3. Additional evidence

         The bankruptcy court stated in the Memorandum Of Decision underlying the Order from which the debtors appeal that, “[i]n addition to the Joint Statement of Undisputed Facts and Stipulation Regarding Admission of Exhibits, Dkt. No. 60, the Court has referenced its own docket in this bankruptcy case.” Memorandum of Decision (Bankr. docket no. 68), 3 n.3. On appeal, the Trustee filed a Motion To Augment Record On Appeal (docket no. 5) seeking to include in the record two items from the docket in the bankruptcy case: (1) the Trustee's Motion to Approve Compromise Under Fed. R. Bank. P. 9019 (the Compromise Motion) (Bankr. docket no. 50); and (2) the Order Granting Motion To Approve Compromise Under Fed.R.Bankr.P. 9019 (the Compromise Order) (Bankr. docket no. 56).

         The Trustee pointed out that, in the bankruptcy court's Memorandum of Decision, the bankruptcy court specifically cited both of the documents the Trustee asked to add to the record. The debtors filed an Objection To Trustee's Motion To Augment Record On Appeal (Bankr. docket no. 7), arguing that the Joint Motion For Determination Of Property Of The Bankruptcy Estate (Bankr. docket no. 59) was based on stipulated facts, which did not include the documents that the Trustee was attempting to add to the record on appeal. On May 17, 2016, I granted the Trustee's Motion, but stated that I could determine whether or not it is appropriate to consider the documents in question after consideration of the full record and the parties' briefs on appeal. See Order (docket no. 8).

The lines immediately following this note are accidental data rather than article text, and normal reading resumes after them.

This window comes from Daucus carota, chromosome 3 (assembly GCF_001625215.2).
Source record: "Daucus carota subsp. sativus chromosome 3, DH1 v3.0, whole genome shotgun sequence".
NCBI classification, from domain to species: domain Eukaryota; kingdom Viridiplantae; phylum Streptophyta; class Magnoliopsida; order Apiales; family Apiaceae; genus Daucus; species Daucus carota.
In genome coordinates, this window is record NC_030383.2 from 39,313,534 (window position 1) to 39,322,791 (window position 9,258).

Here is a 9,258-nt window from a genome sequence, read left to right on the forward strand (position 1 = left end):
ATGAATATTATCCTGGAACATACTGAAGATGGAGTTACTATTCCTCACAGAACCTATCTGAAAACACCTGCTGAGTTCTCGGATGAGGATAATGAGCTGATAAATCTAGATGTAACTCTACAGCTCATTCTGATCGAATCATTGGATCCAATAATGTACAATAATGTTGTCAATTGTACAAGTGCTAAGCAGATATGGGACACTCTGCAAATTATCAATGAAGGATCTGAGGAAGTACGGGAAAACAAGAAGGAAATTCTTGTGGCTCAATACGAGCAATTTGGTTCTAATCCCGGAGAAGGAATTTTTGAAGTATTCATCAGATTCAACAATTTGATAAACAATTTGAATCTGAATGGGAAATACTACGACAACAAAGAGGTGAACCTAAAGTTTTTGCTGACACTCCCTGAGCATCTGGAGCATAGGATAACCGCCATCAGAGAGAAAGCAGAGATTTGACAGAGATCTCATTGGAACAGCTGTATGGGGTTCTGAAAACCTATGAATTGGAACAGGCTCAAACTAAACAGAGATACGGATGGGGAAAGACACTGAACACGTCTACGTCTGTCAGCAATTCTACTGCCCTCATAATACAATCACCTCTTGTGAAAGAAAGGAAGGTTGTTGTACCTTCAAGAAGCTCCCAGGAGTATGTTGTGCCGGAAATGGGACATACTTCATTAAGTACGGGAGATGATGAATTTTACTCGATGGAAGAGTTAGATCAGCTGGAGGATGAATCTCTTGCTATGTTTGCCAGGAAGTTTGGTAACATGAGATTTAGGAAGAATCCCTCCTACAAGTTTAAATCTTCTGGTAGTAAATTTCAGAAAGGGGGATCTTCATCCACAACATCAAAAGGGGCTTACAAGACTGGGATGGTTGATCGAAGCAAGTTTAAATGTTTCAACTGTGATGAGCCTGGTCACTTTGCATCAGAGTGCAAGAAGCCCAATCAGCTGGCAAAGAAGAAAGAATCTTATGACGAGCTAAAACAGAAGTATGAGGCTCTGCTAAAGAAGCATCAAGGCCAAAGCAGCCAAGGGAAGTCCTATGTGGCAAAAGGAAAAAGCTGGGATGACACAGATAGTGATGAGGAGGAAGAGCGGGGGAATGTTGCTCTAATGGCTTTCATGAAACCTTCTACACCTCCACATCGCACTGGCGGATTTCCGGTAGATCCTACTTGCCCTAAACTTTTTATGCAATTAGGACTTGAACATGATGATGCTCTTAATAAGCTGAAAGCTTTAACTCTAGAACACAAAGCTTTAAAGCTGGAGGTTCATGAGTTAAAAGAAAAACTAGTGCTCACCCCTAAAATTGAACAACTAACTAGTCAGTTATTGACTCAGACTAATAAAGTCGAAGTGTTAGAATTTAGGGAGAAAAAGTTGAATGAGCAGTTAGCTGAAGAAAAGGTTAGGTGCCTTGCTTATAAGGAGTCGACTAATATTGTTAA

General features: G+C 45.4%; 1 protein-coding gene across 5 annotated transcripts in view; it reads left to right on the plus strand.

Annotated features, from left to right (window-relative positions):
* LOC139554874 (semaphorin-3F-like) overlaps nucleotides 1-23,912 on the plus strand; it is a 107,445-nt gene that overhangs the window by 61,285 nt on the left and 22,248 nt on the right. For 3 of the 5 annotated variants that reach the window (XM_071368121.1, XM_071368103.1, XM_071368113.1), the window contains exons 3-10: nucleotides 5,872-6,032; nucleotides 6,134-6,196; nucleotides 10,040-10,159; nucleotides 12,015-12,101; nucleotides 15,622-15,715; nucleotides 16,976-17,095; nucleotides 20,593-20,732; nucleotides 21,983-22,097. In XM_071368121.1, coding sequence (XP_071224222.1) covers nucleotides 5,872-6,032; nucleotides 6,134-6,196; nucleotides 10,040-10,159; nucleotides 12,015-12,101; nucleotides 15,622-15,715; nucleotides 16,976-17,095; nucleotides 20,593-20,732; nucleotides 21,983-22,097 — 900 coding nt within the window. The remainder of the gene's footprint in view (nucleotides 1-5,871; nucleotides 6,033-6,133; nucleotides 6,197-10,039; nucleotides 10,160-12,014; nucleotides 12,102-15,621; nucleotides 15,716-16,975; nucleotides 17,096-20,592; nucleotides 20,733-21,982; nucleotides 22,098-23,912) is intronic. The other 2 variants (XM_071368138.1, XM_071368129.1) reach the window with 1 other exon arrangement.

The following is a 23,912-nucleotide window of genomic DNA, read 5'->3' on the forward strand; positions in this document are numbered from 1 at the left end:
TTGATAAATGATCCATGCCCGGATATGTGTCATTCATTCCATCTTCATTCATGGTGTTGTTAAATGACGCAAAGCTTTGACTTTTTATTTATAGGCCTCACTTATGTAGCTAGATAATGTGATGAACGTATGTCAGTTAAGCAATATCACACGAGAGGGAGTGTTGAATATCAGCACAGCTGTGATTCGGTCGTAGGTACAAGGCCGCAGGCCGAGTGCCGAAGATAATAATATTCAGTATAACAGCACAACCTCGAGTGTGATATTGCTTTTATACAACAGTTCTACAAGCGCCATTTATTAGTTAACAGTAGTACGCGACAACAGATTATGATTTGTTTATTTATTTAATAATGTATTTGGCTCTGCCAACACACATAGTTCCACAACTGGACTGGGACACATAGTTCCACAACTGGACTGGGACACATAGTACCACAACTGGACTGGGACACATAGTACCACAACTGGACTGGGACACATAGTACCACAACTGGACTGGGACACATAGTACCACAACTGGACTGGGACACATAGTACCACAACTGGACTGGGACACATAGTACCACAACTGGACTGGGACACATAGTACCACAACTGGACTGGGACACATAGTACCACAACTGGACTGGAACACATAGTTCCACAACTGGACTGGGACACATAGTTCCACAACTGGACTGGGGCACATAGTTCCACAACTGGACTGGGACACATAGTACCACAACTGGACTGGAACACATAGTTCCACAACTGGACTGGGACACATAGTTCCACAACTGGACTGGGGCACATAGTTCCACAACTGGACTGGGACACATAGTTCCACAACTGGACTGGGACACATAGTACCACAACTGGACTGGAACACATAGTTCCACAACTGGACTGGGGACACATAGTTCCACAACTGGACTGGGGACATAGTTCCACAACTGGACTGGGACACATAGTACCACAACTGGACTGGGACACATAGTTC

In their opening brief on appeal, the debtors argue, in pertinent part, that the release document, which was an attachment to the Trustee's Compromise Motion, was never offered or admitted into evidence in the bankruptcy court. As a practical matter, however, I find that the fact that Wells Fargo was authorized to obtain “an appropriate form of release” as a document that a borrower “must provide in order to obtain . . . remedial compensation” pursuant to the Consent Order, see Consent Order at 21, was properly before the bankruptcy court, because the parties had stipulated to the admission of the Consent Order itself in their Joint Statement Of Undisputed Facts And Stipulation Regarding Admission Of Exhibits (Bankr. docket no. 60). The debtors do not contend that the form of the release actually signed by the Trustee to obtain the remedial compensation from Wells Fargo was somehow “inappropriate.” Furthermore, the Trustee quoted the actual release in his Memorandum Regarding Joint Motion For Determination Of Property Of The Bankruptcy Estate (Bankr. docket no. 64), and, in their Response To Trustee's Memorandum Regarding Joint Motion For Determination Of Property Of The Bankruptcy Estate (Bankr. docket no. 65), the debtors did not argue that the release was inadmissible or outside the record that the bankruptcy court could consider. ...